Ambac's huge loss and big stock price gainBond insurer Ambac Financial this morning reported a whopping fourth-quarter loss of $3.3 billion, or $31.85 per share, because of massive write-downs on bad mortgage bets.
Stock Charts (Year)
Ambac wrote down $5.2 billion on subprime-mortgage losses in the quarter.
The company also said it is "evaluating strategic alternatives" to try to keep its AAA rating with ratings companies Moody's and Fitch.
Yahoo to cut jobsInternet-search giant is cutting back.
The company is going to cut hundreds of jobs, according to published reports, in an effort to save costs and reorganize.
"Yahoo has embarked on a multiyear transformation that includes making tough decisions about the business to help the company grow," a company statement said today. The company expects to "invest in some areas, reduce emphasis in others, and eliminate some areas of the business that don’t support the company's priorities."
Shares of Yahoo shed 4.1%, to $19.92 and were down an additional 2.6% to $19.41 in after-hours trading.
Yahoo is expected to make the announcement when it reports fourth-quarter earnings on Jan. 29.
Another mining deal on the way?Brazil's on Monday said it has had talks about a possible combination with the Anglo-Swiss mining company .
A deal could be valued at $90 billion, according to the Brazilian paper, Valor Economico.Xstrata shares in New York were up 1.1% to $66.50. Vale Rio Doce shares were down nearly 7% to $26.85.
Talk of mergers has been spreading in the mining business. In late October,offered $142 billion for and has until Feb. 6 to boost its bid; Rio Tinto had rejected BHP's bid as too low.
Vale said a deal with Xstrata would depend on what's going on in the global markets and that continued turmoil in credit markets could prevent a deal from happening.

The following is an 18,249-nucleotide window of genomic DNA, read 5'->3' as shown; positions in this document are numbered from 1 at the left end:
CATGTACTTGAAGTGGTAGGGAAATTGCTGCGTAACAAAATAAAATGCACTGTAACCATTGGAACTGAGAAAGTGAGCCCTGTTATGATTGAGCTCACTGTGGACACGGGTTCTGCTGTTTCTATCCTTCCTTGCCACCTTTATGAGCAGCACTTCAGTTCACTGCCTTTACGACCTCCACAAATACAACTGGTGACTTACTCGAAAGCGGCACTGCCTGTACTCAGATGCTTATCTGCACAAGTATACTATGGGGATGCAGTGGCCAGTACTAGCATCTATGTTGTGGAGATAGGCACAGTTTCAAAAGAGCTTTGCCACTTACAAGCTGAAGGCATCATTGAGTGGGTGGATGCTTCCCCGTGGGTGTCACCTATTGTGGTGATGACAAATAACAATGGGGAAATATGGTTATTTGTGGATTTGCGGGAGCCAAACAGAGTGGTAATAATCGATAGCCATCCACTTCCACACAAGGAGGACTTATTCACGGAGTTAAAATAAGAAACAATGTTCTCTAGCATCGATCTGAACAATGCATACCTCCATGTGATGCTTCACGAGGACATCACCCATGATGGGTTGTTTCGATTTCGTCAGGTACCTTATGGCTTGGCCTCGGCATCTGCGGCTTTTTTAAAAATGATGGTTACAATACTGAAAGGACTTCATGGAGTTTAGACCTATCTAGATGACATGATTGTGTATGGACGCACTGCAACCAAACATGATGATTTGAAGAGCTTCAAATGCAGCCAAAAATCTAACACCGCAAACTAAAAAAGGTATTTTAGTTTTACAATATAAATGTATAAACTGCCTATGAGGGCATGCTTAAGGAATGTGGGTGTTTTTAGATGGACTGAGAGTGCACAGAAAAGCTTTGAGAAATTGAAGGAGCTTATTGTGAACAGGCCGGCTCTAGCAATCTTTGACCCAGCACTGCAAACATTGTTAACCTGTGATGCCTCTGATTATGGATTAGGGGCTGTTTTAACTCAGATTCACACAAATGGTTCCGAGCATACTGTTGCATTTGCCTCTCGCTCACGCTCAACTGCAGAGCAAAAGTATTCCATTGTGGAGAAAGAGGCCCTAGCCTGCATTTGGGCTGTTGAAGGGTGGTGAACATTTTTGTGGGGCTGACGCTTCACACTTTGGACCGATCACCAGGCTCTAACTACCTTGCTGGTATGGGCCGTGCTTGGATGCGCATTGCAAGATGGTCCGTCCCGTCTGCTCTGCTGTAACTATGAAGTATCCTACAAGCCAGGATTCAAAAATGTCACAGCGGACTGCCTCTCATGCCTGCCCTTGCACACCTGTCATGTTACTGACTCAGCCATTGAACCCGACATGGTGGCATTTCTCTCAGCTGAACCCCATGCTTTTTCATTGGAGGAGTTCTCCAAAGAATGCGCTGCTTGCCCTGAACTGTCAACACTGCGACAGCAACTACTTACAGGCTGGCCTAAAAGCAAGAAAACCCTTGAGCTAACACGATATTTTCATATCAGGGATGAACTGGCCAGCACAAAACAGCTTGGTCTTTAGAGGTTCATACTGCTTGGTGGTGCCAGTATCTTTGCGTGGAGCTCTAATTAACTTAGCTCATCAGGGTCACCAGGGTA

Vale also said it is exploring other potential deals.
DuPont earnings up 11%Dow component reported fourth-quarter earnings of $545 million, or 50 cents per share, up from earnings of 45 cents per share in the same period a year ago.
On an adjusted basis, DuPont earned 57 cents per share. Analysts were looking for earnings of 49 cents per share. Revenue rose 11% to $6.98 billion in the quarter.
DuPont forecast 2008 earnings between $3.35 and $3.55 per share. The consensus estimate is $3.43 per share.
Shares were down 0.4% to $42.54.
|Tues.||Fri.||Chg.||Month chg.||YTD chg.|
|13-week Treasury bill||2.230%||2.790%||-0.560||-28.98%||-28.98%|
|5-year Treasury note yield||2.623%||2.850%||-0.227||-24.08%||-24.08%|
|10-year Treasury note yield||3.484%||3.648%||-0.164||-13.66%||-13.66%|
|30-year Treasury bond yield||4.227%||4.297%||-0.070||-5.20%||-5.20%|
|U.S. Dollar Index||76.525||76.980||-0.455||-0.22%||-0.22%|
|British pound in dollars||$1.9616||$1.9646||-0.0031||-1.39%||-1.39%|
|Dollar in British pounds||£0.5098||£0.5090||0.0008||1.41%||1.41%|
|Euro in dollars||1.4646||1.4680||-0.0034||0.21%||0.21%|
|Dollar in euros||€ 0.6828||€ 0.6812||0.0016||-0.20%||-0.20%|
|Dollar in yen||106.84||106.67||0.17||-4.48%||-4.48%|
|U.S. dollar in Canadian dollars||$0.974||$1.027||$0.0000||-1.95%||-1.95%|
|Canadian dollar in U.S. dollars||$1.028||$0.973||$0.0001||1.99%||1.99%|
|Crude oil (NYMEX) (per barrel)||$89.85||$90.57||-$0.72||-0.79%||-6.39%|
By Charley Blaine and Elizabeth Strott, MSN Money